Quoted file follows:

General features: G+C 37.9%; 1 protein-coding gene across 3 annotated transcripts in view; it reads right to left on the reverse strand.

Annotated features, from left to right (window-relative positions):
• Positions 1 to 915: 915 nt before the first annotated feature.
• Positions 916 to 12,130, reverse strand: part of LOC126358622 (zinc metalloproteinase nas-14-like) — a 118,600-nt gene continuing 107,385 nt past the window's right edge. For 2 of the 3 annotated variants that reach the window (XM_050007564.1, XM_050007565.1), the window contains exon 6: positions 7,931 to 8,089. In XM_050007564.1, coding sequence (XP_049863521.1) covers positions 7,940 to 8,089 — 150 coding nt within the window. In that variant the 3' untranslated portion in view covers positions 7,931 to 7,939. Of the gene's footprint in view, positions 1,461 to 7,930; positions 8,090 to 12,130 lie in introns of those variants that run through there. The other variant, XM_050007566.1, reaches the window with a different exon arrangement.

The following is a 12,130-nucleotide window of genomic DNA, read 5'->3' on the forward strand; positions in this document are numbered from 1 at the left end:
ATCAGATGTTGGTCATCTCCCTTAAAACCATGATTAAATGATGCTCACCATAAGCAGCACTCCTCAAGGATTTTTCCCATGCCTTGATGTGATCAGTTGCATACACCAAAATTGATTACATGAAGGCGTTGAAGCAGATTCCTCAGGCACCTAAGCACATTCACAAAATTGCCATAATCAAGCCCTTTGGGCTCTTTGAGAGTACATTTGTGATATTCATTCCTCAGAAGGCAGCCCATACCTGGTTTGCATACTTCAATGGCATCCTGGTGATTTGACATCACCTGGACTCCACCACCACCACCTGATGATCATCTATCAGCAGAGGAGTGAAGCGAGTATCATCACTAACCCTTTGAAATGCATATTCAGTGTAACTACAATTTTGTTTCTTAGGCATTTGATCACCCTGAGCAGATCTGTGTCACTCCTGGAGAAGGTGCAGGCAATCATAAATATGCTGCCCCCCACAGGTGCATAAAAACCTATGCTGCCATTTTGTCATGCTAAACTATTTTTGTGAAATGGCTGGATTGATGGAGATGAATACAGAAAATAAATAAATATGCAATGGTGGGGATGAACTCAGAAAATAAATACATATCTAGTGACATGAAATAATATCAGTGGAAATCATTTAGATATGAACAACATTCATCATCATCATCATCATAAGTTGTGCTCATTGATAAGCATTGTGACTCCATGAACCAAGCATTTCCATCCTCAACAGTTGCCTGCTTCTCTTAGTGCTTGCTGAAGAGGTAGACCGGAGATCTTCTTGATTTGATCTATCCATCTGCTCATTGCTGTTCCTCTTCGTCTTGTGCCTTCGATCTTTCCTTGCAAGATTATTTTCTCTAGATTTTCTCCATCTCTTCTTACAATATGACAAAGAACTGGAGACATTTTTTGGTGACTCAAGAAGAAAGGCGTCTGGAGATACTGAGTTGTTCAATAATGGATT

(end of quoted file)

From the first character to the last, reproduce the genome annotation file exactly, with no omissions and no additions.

General features: G+C 37.9%; 1 protein-coding gene across 3 annotated transcripts in view; it reads right to left on the reverse strand.

Annotated features, from left to right (window-relative positions):
• Positions 1 to 915: 915 nt before the first annotated feature.
• Positions 916 to 12,130, reverse strand: part of LOC126358622 (zinc metalloproteinase nas-14-like) — a 118,600-nt gene continuing 107,385 nt past the window's right edge. For 2 of the 3 annotated variants that reach the window (XM_050007564.1, XM_050007565.1), the window contains exon 6: positions 7,931 to 8,089. In XM_050007564.1, coding sequence (XP_049863521.1) covers positions 7,940 to 8,089 — 150 coding nt within the window. In that variant the 3' untranslated portion in view covers positions 7,931 to 7,939. Of the gene's footprint in view, positions 1,461 to 7,930; positions 8,090 to 12,130 lie in introns of those variants that run through there. The other variant, XM_050007566.1, reaches the window with a different exon arrangement.

The following is a 12,130-nucleotide window of genomic DNA, read 5'->3' on the forward strand; positions in this document are numbered from 1 at the left end:
ATCAGATGTTGGTCATCTCCCTTAAAACCATGATTAAATGATGCTCACCATAAGCAGCACTCCTCAAGGATTTTTCCCATGCCTTGATGTGATCAGTTGCATACACCAAAATTGATTACATGAAGGCGTTGAAGCAGATTCCTCAGGCACCTAAGCACATTCACAAAATTGCCATAATCAAGCCCTTTGGGCTCTTTGAGAGTACATTTGTGATATTCATTCCTCAGAAGGCAGCCCATACCTGGTTTGCATACTTCAATGGCATCCTGGTGATTTGACATCACCTGGACTCCACCACCACCACCTGATGATCATCTATCAGCAGAGGAGTGAAGCGAGTATCATCACTAACCCTTTGAAATGCATATTCAGTGTAACTACAATTTTGTTTCTTAGGCATTTGATCACCCTGAGCAGATCTGTGTCACTCCTGGAGAAGGTGCAGGCAATCATAAATATGCTGCCCCCCACAGGTGCATAAAAACCTATGCTGCCATTTTGTCATGCTAAACTATTTTTGTGAAATGGCTGGATTGATGGAGATGAATACAGAAAATAAATAAATATGCAATGGTGGGGATGAACTCAGAAAATAAATACATATCTAGTGACATGAAATAATATCAGTGGAAATCATTTAGATATGAACAACATTCATCATCATCATCATCATAAGTTGTGCTCATTGATAAGCATTGTGACTCCATGAACCAAGCATTTCCATCCTCAACAGTTGCCTGCTTCTCTTAGTGCTTGCTGAAGAGGTAGACCGGAGATCTTCTTGATTTGATCTATCCATCTGCTCATTGCTGTTCCTCTTCGTCTTGTGCCTTCGATCTTTCCTTGCAAGATTATTTTCTCTAGATTTTCTCCATCTCTTCTTACAATATGACAAAGAACTGGAGACATTTTTTGGTGACTCAAGAAGAAAGGCGTCTGGAGATACTGAGTTGTTCAATAATGGATT